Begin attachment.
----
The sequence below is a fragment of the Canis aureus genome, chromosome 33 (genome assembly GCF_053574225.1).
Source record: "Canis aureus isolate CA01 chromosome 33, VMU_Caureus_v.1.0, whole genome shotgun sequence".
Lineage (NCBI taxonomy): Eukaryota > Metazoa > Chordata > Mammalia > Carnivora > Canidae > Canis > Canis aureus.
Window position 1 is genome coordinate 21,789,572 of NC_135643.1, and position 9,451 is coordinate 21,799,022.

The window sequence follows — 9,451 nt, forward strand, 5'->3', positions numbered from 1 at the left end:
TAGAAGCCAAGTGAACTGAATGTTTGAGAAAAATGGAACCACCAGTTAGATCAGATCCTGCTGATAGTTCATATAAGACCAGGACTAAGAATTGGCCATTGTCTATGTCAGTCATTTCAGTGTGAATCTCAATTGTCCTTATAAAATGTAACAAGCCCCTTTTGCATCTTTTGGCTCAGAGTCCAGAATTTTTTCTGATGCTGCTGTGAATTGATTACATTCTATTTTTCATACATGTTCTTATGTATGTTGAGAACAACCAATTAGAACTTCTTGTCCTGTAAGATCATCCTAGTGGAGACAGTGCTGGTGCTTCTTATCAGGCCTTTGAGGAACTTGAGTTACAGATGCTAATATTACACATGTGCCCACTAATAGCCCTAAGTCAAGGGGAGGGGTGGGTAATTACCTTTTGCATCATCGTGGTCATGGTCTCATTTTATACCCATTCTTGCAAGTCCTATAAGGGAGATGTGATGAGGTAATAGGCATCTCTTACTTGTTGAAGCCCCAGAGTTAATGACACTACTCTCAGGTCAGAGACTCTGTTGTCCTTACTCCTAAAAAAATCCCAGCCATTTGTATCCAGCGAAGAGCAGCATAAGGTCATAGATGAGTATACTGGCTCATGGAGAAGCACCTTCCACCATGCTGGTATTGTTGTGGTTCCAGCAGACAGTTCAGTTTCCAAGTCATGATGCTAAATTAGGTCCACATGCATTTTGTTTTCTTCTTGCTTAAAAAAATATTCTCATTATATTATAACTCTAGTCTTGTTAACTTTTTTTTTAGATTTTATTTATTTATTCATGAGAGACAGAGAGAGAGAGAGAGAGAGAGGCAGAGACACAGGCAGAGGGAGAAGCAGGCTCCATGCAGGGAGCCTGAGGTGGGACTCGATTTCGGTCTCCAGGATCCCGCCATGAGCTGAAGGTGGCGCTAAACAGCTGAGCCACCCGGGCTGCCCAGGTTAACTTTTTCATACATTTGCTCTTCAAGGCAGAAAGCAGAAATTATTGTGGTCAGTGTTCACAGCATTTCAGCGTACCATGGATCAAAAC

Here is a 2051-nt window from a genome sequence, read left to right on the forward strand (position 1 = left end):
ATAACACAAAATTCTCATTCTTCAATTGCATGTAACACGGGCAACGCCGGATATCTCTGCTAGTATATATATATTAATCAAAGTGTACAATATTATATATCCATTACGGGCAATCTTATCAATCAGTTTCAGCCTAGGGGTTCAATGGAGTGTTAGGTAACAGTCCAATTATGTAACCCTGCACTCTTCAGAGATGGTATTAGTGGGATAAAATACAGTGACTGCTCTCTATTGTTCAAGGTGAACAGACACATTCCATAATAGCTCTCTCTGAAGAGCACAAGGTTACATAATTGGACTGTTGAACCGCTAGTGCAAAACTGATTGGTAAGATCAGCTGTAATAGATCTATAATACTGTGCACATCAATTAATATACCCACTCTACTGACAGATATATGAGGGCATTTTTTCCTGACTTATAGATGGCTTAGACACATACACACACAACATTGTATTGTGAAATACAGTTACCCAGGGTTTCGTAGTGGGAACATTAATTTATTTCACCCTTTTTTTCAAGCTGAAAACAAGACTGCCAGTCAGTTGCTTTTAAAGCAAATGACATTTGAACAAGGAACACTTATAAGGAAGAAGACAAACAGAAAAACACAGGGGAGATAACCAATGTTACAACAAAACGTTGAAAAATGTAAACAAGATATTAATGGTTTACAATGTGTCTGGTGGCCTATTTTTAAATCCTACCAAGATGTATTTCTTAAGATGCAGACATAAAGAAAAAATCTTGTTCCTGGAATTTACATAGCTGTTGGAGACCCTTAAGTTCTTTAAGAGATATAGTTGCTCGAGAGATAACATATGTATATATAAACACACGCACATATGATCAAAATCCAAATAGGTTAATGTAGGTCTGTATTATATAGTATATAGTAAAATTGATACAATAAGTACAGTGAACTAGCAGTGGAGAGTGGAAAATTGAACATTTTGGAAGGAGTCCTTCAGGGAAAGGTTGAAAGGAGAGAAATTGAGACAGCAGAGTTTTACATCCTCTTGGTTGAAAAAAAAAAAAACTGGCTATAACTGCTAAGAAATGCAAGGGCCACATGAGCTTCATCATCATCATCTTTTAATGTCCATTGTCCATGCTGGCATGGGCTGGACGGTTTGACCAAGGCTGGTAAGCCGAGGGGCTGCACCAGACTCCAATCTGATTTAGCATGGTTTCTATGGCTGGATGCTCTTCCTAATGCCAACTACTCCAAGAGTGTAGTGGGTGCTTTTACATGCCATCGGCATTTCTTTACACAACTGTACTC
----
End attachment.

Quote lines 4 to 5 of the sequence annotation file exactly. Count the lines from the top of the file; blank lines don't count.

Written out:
Window position 1 is genome coordinate 21,789,572 of NC_135643.1, and position 9,451 is coordinate 21,799,022.

The window sequence follows — 9,451 nt, forward strand, 5'->3', positions numbered from 1 at the left end: